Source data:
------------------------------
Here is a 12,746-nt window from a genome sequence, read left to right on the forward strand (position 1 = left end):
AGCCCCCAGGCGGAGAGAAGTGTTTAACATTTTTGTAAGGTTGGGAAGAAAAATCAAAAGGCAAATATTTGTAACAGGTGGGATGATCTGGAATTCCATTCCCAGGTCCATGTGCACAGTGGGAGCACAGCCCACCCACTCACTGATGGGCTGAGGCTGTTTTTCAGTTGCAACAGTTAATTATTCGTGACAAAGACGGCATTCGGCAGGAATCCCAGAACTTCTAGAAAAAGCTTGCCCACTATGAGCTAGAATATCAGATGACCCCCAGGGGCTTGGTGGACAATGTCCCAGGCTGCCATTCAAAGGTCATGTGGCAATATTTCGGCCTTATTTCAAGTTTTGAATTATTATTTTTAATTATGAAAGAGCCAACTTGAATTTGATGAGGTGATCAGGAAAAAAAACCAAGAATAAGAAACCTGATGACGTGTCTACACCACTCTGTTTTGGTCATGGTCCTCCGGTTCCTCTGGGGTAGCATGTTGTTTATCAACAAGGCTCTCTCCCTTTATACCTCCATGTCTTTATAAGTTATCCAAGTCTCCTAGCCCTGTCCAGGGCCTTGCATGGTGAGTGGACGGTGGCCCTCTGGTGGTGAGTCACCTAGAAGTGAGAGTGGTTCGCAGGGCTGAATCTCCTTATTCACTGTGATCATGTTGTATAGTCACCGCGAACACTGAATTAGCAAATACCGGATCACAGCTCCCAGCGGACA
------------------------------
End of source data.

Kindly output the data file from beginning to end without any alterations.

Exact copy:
Here is a 12,746-nt window from a genome sequence, read left to right on the forward strand (position 1 = left end):
AGCCCCCAGGCGGAGAGAAGTGTTTAACATTTTTGTAAGGTTGGGAAGAAAAATCAAAAGGCAAATATTTGTAACAGGTGGGATGATCTGGAATTCCATTCCCAGGTCCATGTGCACAGTGGGAGCACAGCCCACCCACTCACTGATGGGCTGAGGCTGTTTTTCAGTTGCAACAGTTAATTATTCGTGACAAAGACGGCATTCGGCAGGAATCCCAGAACTTCTAGAAAAAGCTTGCCCACTATGAGCTAGAATATCAGATGACCCCCAGGGGCTTGGTGGACAATGTCCCAGGCTGCCATTCAAAGGTCATGTGGCAATATTTCGGCCTTATTTCAAGTTTTGAATTATTATTTTTAATTATGAAAGAGCCAACTTGAATTTGATGAGGTGATCAGGAAAAAAAACCAAGAATAAGAAACCTGATGACGTGTCTACACCACTCTGTTTTGGTCATGGTCCTCCGGTTCCTCTGGGGTAGCATGTTGTTTATCAACAAGGCTCTCTCCCTTTATACCTCCATGTCTTTATAAGTTATCCAAGTCTCCTAGCCCTGTCCAGGGCCTTGCATGGTGAGTGGACGGTGGCCCTCTGGTGGTGAGTCACCTAGAAGTGAGAGTGGTTCGCAGGGCTGAATCTCCTTATTCACTGTGATCATGTTGTATAGTCACCGCGAACACTGAATTAGCAAATACCGGATCACAGCTCCCAGCGGACA